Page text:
Ed Miliband’s new big idea is that wealth redistribution takes place too late.  One has to be poor first to get government hand-outs of richer people’s taxes.  How much better it would if no one was poor and then redistribution, and all the bureaucracy that goes with it, could be consigned to history. We would all rejoice if benefits could be cut without further impoverishing the poor. He uses Sweden as an example of a predistributive country.

As Neil O’Brien points out in his excellent article in Saturday’s Telegraph, Britain does have one of the highest levels of income inequality, seventh out of 34 OECD countries and that surely fuels the widespread discontent.  Note the booing of George Osborne at the Olympics.

Unfortunately, Sweden is not a good example of a ‘predistributive’ country.  Income tax only looks low because national (social) insurance is four times as high as the UK’s.  The Nordic countries public expenditure is far higher, maybe 50% higher, than the UK’s share of GDP.  They have grown accustomed to being high tax/high public spending economies.  In other words, the hand-outs are given in different ways.

Two factors contribute to the inequality in the UK: housing costs and unemployment.  They compound each other because housing costs are highest where there is most employment.  Governments have tried to move employment to where it has most needed but moving the BBC to Salford and civil servants to Newcastle is not the answer.  The employers most easily moved from the south east contribute nothing to the economy and it would be better to employ fewer civil servants than rehouse them elsewhere.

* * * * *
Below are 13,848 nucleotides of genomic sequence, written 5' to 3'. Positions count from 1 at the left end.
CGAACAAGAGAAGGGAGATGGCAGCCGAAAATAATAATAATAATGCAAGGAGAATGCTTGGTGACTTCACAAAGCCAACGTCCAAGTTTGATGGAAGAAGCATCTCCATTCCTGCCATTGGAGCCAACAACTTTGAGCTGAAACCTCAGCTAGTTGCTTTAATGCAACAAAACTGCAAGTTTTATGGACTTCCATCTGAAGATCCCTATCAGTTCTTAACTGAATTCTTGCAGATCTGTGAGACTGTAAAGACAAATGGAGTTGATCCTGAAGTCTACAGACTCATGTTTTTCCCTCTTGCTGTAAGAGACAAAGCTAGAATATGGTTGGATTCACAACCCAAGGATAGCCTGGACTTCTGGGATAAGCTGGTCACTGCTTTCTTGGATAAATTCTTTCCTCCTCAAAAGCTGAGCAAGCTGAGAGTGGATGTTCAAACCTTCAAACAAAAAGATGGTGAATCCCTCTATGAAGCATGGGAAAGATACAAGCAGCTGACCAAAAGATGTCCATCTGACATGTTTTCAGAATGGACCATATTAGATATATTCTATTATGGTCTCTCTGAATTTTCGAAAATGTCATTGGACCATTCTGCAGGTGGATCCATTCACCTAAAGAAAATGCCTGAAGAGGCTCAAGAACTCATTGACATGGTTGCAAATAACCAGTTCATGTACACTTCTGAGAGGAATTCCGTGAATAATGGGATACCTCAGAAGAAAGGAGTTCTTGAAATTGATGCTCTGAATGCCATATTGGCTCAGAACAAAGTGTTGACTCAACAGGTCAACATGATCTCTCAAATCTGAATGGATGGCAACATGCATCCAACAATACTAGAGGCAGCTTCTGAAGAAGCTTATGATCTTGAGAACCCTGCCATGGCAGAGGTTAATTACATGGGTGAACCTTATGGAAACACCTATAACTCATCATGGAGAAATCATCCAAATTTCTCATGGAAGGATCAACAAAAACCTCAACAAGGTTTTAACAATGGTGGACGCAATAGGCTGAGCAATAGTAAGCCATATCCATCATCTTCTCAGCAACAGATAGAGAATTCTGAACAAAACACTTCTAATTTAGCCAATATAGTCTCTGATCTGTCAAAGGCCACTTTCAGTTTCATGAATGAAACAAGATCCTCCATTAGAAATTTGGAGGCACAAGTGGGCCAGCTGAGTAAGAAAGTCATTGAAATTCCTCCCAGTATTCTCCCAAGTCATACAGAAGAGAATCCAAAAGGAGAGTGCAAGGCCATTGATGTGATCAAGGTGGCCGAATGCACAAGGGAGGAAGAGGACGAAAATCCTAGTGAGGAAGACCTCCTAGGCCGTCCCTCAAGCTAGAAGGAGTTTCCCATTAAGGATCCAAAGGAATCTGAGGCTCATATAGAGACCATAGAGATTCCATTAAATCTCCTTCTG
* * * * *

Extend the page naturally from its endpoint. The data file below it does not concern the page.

Inequalities will be reduced when, and only when, employees create more wealth than they earn.  Sweden and Denmark, for example, achieve high personal incomes due to free markets and relative economic strength. Any government that tries to micro-manage its economy achieves precisely the opposite, especially if it tries to raise incomes when there is no productivity to pay for it.  Older readers will recall the futility of government attempts, in the late 1960s, to direct prices and incomes. At the same time, the trades unions were doing their best to destroy such industry as we had.

Today we have Ed Miliband demanding higher personal incomes unsupported by national wealth creation and trades unions backing that up with calls for strike action.  Welcome back, Old Labour.